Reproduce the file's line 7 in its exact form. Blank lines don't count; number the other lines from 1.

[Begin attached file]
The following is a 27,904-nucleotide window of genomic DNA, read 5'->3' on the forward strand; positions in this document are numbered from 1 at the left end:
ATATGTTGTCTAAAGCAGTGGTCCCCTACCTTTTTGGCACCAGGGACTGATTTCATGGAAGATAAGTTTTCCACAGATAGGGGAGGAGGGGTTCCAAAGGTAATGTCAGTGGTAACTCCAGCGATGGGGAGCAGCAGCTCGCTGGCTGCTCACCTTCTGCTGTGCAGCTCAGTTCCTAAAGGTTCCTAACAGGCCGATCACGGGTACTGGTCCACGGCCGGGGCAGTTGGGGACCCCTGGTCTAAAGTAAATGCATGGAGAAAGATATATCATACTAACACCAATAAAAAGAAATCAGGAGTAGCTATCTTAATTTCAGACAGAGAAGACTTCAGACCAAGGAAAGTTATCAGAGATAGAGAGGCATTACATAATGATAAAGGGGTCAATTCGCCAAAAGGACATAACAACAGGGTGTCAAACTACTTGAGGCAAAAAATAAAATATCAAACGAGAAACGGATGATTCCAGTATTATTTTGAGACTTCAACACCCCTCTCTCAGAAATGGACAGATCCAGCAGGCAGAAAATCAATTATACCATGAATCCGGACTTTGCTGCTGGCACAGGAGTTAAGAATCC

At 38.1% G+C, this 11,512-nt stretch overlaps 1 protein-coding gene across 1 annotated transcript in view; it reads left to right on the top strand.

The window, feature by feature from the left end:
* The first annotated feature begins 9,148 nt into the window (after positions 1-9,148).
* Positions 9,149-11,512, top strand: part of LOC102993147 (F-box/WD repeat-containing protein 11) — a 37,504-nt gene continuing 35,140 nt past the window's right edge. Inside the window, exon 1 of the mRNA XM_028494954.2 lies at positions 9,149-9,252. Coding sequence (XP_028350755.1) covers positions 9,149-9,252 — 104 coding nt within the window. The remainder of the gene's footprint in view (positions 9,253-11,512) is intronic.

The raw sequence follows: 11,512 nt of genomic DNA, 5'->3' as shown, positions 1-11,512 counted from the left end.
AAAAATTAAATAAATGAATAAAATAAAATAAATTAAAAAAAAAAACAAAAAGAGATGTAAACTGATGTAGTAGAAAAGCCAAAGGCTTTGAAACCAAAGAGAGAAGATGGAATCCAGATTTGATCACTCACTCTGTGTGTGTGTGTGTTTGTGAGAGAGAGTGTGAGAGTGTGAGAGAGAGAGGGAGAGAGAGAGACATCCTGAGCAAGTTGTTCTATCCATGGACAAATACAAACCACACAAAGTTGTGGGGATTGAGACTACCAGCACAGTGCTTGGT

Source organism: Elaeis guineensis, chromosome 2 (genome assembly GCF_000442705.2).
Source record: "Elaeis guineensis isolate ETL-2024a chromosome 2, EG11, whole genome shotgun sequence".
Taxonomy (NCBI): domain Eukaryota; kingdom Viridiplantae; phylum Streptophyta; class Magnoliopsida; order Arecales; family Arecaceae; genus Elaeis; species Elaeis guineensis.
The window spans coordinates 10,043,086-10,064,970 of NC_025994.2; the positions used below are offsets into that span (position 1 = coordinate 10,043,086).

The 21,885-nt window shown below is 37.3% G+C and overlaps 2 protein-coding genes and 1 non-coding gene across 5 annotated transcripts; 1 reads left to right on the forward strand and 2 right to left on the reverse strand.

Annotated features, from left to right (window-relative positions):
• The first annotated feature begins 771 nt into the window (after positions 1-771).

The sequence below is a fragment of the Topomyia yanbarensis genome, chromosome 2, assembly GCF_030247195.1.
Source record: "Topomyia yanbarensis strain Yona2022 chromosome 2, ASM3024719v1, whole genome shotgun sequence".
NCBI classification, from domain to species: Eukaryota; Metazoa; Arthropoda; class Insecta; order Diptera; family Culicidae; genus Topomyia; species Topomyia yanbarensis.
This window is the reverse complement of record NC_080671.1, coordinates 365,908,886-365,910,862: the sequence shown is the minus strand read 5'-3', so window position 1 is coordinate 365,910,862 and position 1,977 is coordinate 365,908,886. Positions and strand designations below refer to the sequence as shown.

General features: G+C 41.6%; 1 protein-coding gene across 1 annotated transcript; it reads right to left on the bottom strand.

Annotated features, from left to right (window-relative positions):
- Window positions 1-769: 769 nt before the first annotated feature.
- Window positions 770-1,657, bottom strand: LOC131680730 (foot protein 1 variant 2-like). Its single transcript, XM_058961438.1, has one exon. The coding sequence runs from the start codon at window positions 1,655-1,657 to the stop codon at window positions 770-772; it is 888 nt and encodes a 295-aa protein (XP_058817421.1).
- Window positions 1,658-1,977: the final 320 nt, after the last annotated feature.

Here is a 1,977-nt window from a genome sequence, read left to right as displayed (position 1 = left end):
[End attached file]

The raw sequence follows: 11,512 nt of genomic DNA, 5'->3' as shown, positions 1-11,512 counted from the left end.